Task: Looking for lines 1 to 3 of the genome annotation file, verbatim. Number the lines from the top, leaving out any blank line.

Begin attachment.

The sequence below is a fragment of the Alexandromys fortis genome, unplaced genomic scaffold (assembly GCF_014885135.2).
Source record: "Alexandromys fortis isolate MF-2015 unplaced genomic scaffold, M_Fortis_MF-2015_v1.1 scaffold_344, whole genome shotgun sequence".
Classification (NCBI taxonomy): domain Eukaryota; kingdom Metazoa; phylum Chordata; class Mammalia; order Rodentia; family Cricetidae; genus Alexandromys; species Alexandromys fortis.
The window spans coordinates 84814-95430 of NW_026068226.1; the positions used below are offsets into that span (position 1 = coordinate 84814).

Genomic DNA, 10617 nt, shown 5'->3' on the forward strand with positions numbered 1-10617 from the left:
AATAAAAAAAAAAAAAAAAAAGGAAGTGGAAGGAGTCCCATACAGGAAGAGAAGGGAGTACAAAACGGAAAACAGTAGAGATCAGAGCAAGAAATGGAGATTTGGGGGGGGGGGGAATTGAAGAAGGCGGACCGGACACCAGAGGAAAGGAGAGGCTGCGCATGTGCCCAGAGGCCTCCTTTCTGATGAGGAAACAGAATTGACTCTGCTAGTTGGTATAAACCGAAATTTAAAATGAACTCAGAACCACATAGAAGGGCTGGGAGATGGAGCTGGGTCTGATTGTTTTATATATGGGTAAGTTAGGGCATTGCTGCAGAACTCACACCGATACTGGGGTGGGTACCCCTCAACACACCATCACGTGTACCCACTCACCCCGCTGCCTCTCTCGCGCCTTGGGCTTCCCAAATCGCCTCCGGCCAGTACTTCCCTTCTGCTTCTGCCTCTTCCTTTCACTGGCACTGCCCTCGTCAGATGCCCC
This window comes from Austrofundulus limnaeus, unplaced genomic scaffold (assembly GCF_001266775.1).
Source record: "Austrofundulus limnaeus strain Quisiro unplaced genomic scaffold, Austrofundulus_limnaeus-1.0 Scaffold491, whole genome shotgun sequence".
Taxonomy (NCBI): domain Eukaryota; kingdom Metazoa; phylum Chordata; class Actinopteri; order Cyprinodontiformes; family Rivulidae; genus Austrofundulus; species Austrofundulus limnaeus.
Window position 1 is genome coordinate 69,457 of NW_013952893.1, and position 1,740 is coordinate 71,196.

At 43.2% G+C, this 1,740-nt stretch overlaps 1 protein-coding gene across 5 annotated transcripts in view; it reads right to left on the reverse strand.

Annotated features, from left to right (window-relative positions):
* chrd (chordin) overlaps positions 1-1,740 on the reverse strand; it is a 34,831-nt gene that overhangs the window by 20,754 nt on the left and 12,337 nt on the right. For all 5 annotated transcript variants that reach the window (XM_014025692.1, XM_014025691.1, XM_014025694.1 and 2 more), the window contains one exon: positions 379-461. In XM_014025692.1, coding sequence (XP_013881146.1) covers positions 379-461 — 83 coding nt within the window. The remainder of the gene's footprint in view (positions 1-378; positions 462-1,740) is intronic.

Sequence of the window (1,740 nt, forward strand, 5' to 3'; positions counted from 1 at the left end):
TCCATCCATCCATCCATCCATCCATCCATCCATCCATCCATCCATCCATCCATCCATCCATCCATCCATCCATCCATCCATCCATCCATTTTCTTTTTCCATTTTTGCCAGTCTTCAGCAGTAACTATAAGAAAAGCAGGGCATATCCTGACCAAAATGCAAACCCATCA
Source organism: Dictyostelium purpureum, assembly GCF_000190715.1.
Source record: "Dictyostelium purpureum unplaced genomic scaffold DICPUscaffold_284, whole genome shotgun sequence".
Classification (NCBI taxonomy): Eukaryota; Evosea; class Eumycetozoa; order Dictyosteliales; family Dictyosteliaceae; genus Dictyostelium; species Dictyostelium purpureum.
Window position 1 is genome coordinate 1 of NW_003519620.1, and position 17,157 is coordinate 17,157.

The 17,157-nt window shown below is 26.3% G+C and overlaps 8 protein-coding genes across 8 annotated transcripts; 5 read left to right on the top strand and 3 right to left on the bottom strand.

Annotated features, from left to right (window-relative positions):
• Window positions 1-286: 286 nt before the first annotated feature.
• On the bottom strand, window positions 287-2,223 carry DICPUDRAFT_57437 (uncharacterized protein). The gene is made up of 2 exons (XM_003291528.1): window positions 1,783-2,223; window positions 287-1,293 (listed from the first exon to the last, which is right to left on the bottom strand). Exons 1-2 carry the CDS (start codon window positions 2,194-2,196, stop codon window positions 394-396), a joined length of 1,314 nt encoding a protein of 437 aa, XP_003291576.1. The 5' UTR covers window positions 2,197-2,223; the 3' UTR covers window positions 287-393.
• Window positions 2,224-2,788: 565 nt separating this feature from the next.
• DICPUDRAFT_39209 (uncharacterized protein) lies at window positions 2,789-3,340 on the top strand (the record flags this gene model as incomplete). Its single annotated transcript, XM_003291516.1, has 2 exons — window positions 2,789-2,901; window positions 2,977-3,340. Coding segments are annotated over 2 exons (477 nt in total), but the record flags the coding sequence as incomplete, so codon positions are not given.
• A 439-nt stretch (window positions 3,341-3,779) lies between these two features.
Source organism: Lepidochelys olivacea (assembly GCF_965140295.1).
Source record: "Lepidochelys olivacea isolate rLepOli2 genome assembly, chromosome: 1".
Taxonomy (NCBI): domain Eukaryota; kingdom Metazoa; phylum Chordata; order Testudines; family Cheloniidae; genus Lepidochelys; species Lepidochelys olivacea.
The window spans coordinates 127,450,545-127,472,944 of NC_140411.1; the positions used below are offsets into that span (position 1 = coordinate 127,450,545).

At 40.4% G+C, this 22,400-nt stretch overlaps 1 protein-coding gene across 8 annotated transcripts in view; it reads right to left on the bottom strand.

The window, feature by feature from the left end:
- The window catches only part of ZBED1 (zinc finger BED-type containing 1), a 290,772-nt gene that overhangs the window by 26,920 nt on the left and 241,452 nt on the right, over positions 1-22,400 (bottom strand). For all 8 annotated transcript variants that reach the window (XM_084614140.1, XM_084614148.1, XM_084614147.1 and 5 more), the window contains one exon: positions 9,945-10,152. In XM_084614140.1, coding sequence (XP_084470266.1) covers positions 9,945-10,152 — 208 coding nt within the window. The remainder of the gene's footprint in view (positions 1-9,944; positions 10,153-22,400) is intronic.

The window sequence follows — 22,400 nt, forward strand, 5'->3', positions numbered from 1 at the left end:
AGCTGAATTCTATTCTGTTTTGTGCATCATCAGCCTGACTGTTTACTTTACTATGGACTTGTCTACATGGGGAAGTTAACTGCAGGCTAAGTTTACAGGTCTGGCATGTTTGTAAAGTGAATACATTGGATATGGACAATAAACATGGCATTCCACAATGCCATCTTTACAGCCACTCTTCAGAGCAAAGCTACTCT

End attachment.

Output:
The sequence below is a fragment of the Alexandromys fortis genome, unplaced genomic scaffold (assembly GCF_014885135.2).
Source record: "Alexandromys fortis isolate MF-2015 unplaced genomic scaffold, M_Fortis_MF-2015_v1.1 scaffold_344, whole genome shotgun sequence".
Classification (NCBI taxonomy): domain Eukaryota; kingdom Metazoa; phylum Chordata; class Mammalia; order Rodentia; family Cricetidae; genus Alexandromys; species Alexandromys fortis.